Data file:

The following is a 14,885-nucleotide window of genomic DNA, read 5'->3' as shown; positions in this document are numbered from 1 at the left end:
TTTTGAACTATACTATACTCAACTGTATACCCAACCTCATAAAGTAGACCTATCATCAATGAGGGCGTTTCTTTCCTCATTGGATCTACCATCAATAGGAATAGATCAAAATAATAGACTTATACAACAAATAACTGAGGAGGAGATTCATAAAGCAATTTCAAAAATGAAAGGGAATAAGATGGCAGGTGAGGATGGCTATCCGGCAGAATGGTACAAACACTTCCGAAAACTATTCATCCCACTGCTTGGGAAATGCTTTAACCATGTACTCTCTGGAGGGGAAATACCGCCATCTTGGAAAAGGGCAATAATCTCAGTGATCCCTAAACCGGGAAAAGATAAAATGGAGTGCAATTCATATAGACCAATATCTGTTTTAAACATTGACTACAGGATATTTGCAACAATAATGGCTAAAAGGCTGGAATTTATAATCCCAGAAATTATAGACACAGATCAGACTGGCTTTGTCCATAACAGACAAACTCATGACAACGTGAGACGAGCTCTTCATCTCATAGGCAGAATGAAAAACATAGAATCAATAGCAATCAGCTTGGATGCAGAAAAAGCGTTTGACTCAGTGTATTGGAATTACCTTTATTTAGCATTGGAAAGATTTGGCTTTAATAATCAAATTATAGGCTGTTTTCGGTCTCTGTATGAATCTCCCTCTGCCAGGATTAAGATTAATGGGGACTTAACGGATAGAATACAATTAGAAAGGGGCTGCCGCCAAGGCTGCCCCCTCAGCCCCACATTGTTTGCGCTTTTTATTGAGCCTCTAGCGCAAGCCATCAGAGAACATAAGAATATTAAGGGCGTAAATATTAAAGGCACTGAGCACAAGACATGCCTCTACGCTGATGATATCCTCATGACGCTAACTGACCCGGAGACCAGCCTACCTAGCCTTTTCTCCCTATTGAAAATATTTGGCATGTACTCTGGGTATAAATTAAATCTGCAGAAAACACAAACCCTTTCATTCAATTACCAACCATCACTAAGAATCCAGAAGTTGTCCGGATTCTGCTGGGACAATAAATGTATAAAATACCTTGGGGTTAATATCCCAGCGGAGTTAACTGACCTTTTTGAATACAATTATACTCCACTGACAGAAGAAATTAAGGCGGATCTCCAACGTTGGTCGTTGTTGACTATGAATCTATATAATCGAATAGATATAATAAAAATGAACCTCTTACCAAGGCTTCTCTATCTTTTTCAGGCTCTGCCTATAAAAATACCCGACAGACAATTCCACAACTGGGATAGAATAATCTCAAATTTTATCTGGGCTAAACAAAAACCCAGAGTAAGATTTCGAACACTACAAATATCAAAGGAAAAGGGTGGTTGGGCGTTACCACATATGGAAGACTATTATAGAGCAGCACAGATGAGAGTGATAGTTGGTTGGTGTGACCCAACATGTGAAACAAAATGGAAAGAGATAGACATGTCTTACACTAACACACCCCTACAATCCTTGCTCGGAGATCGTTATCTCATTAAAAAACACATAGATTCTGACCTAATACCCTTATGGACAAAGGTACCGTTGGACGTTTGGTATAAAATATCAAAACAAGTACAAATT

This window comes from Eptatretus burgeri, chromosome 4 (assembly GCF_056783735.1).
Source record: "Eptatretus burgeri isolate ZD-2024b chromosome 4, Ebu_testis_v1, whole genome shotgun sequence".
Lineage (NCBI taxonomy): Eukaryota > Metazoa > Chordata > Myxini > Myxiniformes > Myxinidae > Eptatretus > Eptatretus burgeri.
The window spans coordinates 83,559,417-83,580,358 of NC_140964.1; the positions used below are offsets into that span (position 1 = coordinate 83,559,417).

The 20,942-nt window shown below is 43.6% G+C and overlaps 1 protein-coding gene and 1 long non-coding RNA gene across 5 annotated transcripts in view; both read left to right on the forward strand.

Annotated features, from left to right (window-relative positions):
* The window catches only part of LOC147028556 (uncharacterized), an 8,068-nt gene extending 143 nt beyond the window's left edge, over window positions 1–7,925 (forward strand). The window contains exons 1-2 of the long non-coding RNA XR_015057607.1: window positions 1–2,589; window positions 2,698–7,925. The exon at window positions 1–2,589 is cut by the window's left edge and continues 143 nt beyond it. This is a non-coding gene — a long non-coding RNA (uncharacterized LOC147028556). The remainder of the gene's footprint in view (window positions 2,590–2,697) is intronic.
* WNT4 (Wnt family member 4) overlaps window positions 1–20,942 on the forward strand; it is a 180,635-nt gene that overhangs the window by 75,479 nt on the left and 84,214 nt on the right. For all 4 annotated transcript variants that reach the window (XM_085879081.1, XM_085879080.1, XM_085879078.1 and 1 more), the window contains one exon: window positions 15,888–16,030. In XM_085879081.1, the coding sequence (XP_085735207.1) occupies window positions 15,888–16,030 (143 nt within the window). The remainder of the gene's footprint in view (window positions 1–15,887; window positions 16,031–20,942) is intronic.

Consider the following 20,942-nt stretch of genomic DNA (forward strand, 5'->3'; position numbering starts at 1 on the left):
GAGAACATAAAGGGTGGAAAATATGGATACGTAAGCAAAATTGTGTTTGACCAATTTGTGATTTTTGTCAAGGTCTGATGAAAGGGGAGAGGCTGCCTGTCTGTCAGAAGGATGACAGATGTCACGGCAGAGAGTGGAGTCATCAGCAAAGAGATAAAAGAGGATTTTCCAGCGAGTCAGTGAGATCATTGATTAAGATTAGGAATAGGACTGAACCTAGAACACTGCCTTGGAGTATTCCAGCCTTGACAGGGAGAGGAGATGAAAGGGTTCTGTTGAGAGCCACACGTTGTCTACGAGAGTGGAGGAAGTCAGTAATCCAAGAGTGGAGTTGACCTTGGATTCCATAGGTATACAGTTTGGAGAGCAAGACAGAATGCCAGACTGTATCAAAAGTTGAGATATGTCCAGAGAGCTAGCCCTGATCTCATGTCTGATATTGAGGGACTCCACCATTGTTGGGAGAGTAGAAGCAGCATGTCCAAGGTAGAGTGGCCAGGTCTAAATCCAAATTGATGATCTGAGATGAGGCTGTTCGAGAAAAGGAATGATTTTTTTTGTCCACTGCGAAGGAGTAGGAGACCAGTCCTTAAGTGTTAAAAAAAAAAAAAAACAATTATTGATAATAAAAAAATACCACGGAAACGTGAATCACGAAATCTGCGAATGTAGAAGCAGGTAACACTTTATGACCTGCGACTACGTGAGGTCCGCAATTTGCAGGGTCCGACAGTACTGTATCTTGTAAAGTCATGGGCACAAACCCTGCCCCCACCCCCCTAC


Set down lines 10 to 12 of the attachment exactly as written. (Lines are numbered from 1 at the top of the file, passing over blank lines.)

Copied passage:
* WNT4 (Wnt family member 4) overlaps window positions 1–20,942 on the forward strand; it is a 180,635-nt gene that overhangs the window by 75,479 nt on the left and 84,214 nt on the right. For all 4 annotated transcript variants that reach the window (XM_085879081.1, XM_085879080.1, XM_085879078.1 and 1 more), the window contains one exon: window positions 15,888–16,030. In XM_085879081.1, the coding sequence (XP_085735207.1) occupies window positions 15,888–16,030 (143 nt within the window). The remainder of the gene's footprint in view (window positions 1–15,887; window positions 16,031–20,942) is intronic.

Consider the following 20,942-nt stretch of genomic DNA (forward strand, 5'->3'; position numbering starts at 1 on the left):
GAGAACATAAAGGGTGGAAAATATGGATACGTAAGCAAAATTGTGTTTGACCAATTTGTGATTTTTGTCAAGGTCTGATGAAAGGGGAGAGGCTGCCTGTCTGTCAGAAGGATGACAGATGTCACGGCAGAGAGTGGAGTCATCAGCAAAGAGATAAAAGAGGATTTTCCAGCGAGTCAGTGAGATCATTGATTAAGATTAGGAATAGGACTGAACCTAGAACACTGCCTTGGAGTATTCCAGCCTTGACAGGGAGAGGAGATGAAAGGGTTCTGTTGAGAGCCACACGTTGTCTACGAGAGTGGAGGAAGTCAGTAATCCAAGAGTGGAGTTGACCTTGGATTCCATAGGTATACAGTTTGGAGAGCAAGACAGAATGCCAGACTGTATCAAAAGTTGAGATATGTCCAGAGAGCTAGCCCTGATCTCATGTCTGATATTGAGGGACTCCACCATTGTTGGGAGAGTAGAAGCAGCATGTCCAAGGTAGAGTGGCCAGGTCTAAATCCAAATTGATGATCTGAGATGAGGCTGTTCGAGAAAAGGAATGATTTTTTTTGTCCACTGCGAAGGAGTAGGAGACCAGTCCTTAAGTGTTAAAAAAAAAAAAAAACAATTATTGATAATAAAAAAATACCACGGAAACGTGAATCACGAAATCTGCGAATGTAGAAGCAGGTAACACTTTATGACCTGCGACTACGTGAGGTCCGCAATTTGCAGGGTCCGACAGTACTGTATCTTGTAAAGTCATGGGCACAAACCCTGCCCCCACCCCCCTAC